We commend Tan et al . on their excellent article, “Time Trends of Left Ventricular Ejection Fraction and Myocardial Deformation Indices in a Cohort of Women with Breast Cancer Treated with Anthracyclines, Taxanes, and Trastuzumab.” The authors assessed the cardiotoxicity of trastuzumab, anthracyclines, and taxanes in patients with breast cancer and drew the conclusion that trastuzumab as monotherapy or as part of combination therapy with anthracyclines caused irreversible cardiac damage in their patients. Although this trial provides a clear vision of the effects of breast cancer treatment on cardiac function, several different ideas should be further discussed.
In a meta-analysis conducted by Valachis et al ., the cardiotoxicity of HER2 target medications, such as trastuzumab, lapatinib, and pertuzumab, were evaluated both as combination therapy and as monotherapy. In that study, the standard for heart failure was considered grade 3 congestive heart failure and a decrease in left ventricular ejection fraction (LVEF) to <50% or >10% from baseline. The authors included all randomized trials that evaluated the administration of anti-HER2 monotherapy (lapatinib, trastuzumab, or pertuzumab) compared with dual HER2 blockade with or without chemotherapy. Six eligible randomized trials were retrieved. The overall incidence of congestive heart failure in the combination therapy group and the monotherapy group was 0.88% (95% CI, 0.47%–1.64%) and 1.49% (95% CI, 0.98%–2.23%), respectively, and the incidence of LVEF decline was 3.1% (95% CI, 2.2%–4.4%) and 2.9% (95% CI, 2.1%–4.1%) respectively. This study demonstrated that trastuzumab causes severe cardiac toxicity at a low rate and also that trastuzumab-induced cardiac failure events were reversible, which was also proved in a study conducted by de Azambuja et al .
In another study, the safety profile of trastuzumab was well evaluated among elderly patients with breast cancer aged >70 years. In that trial, participants with adequate cardiac function were recruited. Trastuzumab was administered every 3 weeks, and trastuzumab in association with chemotherapy was administered on the first day of each cycle. Several examinations, such as electrocardiography and echocardiographically determined LVEF, were performed to confirm cardiac function before starting therapy. Patients were also rechecked every 3 months with the occurrence of symptoms or suspicious signs of cardiac dysfunction. The median baseline LVEF was 61% (range, 52%–76%), and the median final LVEF was 55% (range, 40%–65%). Only one case of congestive heart failure occurred, and the patients recovered within 17 weeks after being treated with angiotensin-converting enzyme inhibitors and diuretics. The authors suggested that trastuzumab-based treatments were well tolerated and that adverse events were mild to moderate in severity. More important, during the use of trastuzumab in combination therapy or monotherapy, either mild or no side effects were observed.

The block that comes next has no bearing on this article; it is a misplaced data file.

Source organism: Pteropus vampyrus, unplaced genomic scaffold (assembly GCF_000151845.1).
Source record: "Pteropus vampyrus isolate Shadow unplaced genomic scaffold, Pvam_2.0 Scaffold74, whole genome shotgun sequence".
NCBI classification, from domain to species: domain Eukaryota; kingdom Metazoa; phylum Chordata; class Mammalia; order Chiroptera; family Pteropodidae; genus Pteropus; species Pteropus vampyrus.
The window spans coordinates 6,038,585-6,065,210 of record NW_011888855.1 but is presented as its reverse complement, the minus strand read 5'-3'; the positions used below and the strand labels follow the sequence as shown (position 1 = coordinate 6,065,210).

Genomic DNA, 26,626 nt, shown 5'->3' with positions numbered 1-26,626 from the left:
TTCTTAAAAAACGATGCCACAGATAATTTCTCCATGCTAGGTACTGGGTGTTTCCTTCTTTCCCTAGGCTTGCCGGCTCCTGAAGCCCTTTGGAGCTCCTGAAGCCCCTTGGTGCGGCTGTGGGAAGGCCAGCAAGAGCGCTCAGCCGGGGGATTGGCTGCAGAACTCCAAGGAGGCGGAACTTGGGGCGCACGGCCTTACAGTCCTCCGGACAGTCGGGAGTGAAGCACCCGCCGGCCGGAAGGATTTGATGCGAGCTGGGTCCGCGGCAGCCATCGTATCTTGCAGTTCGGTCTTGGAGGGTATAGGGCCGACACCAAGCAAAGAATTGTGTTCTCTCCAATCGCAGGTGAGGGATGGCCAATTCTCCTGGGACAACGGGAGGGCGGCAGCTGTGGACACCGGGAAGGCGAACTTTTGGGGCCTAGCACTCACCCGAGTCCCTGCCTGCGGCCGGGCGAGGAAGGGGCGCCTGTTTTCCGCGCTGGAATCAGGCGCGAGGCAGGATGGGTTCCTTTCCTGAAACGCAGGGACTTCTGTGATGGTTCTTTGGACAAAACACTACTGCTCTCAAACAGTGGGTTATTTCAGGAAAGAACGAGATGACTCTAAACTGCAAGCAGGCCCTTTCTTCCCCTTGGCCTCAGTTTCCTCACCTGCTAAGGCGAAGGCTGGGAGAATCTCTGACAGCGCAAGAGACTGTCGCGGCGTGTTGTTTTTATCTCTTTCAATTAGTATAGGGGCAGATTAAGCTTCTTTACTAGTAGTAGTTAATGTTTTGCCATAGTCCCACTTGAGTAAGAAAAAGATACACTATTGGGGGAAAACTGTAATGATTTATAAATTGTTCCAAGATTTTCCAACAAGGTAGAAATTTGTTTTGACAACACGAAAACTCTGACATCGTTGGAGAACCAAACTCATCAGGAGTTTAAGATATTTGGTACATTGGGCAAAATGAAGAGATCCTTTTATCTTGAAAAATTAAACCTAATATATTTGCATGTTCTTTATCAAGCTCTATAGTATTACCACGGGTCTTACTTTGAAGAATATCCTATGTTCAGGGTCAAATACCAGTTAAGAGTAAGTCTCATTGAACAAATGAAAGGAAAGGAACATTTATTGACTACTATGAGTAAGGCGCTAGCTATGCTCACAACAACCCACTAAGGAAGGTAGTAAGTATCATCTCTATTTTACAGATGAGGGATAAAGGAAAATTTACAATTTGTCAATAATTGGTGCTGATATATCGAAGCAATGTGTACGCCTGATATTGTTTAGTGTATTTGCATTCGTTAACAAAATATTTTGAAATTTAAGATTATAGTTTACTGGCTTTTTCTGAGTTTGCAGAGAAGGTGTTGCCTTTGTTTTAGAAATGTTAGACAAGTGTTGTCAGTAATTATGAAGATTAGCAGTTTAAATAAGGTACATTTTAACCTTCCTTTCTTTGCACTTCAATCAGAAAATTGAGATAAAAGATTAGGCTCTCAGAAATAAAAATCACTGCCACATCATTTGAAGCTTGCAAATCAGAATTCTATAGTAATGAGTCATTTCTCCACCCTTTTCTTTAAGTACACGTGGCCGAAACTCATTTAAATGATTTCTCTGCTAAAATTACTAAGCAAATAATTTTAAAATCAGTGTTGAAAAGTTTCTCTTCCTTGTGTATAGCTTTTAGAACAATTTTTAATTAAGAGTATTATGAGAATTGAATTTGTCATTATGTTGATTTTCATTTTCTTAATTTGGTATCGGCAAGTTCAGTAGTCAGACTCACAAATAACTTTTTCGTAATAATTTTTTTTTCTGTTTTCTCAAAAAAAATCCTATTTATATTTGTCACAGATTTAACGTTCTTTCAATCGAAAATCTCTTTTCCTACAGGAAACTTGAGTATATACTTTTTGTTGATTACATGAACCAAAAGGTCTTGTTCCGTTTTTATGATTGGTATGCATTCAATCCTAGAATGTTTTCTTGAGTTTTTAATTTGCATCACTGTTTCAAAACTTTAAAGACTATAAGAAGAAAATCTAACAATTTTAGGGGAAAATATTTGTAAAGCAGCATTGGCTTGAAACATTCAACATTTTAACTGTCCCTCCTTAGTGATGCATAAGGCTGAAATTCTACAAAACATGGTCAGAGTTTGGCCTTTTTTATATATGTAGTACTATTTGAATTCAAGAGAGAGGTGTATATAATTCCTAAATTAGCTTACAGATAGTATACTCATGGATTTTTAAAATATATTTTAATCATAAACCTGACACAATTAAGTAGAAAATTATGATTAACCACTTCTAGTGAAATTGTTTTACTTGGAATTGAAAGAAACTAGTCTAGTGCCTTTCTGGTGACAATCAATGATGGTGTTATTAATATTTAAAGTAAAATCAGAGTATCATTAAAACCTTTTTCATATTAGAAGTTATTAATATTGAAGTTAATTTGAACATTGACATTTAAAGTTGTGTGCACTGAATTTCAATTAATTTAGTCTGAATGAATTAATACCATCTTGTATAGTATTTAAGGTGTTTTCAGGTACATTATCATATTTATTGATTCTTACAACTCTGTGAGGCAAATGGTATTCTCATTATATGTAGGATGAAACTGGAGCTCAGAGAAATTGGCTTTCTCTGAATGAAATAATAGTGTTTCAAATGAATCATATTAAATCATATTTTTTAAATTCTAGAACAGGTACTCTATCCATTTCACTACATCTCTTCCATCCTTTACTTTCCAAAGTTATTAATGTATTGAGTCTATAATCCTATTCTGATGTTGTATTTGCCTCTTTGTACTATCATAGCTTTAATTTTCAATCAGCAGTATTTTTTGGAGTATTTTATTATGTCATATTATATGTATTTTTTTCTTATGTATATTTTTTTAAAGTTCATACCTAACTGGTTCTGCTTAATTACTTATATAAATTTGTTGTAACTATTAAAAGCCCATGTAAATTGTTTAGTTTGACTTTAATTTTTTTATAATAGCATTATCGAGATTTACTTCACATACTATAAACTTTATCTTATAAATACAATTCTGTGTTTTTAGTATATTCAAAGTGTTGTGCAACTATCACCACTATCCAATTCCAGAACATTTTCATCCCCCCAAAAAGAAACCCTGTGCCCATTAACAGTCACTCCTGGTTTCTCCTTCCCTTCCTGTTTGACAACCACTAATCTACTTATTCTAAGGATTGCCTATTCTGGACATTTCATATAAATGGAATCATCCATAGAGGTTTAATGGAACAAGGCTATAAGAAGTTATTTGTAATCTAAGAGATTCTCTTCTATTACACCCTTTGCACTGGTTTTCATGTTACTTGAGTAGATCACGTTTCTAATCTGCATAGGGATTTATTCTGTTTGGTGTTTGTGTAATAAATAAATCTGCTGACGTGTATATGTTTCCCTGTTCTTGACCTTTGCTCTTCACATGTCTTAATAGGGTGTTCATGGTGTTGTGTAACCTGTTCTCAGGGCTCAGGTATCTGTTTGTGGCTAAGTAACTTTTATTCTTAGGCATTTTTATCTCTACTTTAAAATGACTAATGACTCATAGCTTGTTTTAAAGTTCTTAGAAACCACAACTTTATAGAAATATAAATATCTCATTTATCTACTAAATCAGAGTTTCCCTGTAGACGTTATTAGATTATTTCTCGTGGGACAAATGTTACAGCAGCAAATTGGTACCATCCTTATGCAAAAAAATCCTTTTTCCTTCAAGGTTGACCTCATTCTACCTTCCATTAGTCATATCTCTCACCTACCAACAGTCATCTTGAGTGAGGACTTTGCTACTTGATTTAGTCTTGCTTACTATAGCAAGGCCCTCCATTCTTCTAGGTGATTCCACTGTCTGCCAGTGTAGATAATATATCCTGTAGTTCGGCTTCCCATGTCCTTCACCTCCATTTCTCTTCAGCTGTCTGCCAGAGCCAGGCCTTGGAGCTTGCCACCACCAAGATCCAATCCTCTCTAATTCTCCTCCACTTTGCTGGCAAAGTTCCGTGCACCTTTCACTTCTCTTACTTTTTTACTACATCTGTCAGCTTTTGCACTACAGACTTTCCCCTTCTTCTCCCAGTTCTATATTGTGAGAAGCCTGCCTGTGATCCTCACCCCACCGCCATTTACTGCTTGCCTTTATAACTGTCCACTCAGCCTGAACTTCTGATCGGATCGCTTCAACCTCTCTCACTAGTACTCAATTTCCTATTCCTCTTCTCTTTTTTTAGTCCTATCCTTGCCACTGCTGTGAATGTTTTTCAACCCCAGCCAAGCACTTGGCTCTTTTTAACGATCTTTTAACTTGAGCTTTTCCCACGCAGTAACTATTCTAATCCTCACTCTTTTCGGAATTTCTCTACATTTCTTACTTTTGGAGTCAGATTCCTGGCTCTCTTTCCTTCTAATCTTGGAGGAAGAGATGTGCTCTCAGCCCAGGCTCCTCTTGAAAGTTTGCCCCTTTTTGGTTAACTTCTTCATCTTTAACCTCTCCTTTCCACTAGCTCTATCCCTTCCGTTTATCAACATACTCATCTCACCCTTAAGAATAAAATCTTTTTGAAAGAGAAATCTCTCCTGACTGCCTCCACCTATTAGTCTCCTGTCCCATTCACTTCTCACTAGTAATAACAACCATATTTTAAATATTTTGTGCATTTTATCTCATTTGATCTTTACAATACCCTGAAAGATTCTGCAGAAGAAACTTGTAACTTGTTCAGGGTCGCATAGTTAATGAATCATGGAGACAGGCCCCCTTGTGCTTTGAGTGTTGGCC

The cardiotoxicity of trastuzumab remains a controversy. What induced the cardiac damage in the trial conducted by Tan et al . : anthracyclines, trastuzumab, or both? In addition, large-sample, multicenter analyses are needed to determine the cardiac toxicity of anthracyclines alone and in combination with trastuzumab.